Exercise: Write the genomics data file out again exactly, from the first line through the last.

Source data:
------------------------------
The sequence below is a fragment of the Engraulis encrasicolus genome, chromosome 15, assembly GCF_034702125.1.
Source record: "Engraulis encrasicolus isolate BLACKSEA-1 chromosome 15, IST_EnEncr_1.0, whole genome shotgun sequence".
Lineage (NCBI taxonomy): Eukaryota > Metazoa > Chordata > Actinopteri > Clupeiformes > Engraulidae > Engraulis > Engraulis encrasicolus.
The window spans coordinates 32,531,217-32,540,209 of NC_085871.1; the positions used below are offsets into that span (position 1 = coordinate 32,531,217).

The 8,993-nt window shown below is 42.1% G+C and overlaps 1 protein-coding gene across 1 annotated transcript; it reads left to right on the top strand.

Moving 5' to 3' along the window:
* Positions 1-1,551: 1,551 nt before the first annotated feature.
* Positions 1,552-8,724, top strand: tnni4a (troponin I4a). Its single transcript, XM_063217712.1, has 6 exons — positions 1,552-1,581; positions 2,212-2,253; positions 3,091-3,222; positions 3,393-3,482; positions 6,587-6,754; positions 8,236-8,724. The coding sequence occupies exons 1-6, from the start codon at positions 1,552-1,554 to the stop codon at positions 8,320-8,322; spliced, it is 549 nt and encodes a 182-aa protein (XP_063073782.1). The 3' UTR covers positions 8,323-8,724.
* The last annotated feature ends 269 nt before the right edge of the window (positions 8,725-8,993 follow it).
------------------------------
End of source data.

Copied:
The sequence below is a fragment of the Engraulis encrasicolus genome, chromosome 15, assembly GCF_034702125.1.
Source record: "Engraulis encrasicolus isolate BLACKSEA-1 chromosome 15, IST_EnEncr_1.0, whole genome shotgun sequence".
Lineage (NCBI taxonomy): Eukaryota > Metazoa > Chordata > Actinopteri > Clupeiformes > Engraulidae > Engraulis > Engraulis encrasicolus.
The window spans coordinates 32,531,217-32,540,209 of NC_085871.1; the positions used below are offsets into that span (position 1 = coordinate 32,531,217).

The 8,993-nt window shown below is 42.1% G+C and overlaps 1 protein-coding gene across 1 annotated transcript; it reads left to right on the top strand.

Moving 5' to 3' along the window:
* Positions 1-1,551: 1,551 nt before the first annotated feature.
* Positions 1,552-8,724, top strand: tnni4a (troponin I4a). Its single transcript, XM_063217712.1, has 6 exons — positions 1,552-1,581; positions 2,212-2,253; positions 3,091-3,222; positions 3,393-3,482; positions 6,587-6,754; positions 8,236-8,724. The coding sequence occupies exons 1-6, from the start codon at positions 1,552-1,554 to the stop codon at positions 8,320-8,322; spliced, it is 549 nt and encodes a 182-aa protein (XP_063073782.1). The 3' UTR covers positions 8,323-8,724.
* The last annotated feature ends 269 nt before the right edge of the window (positions 8,725-8,993 follow it).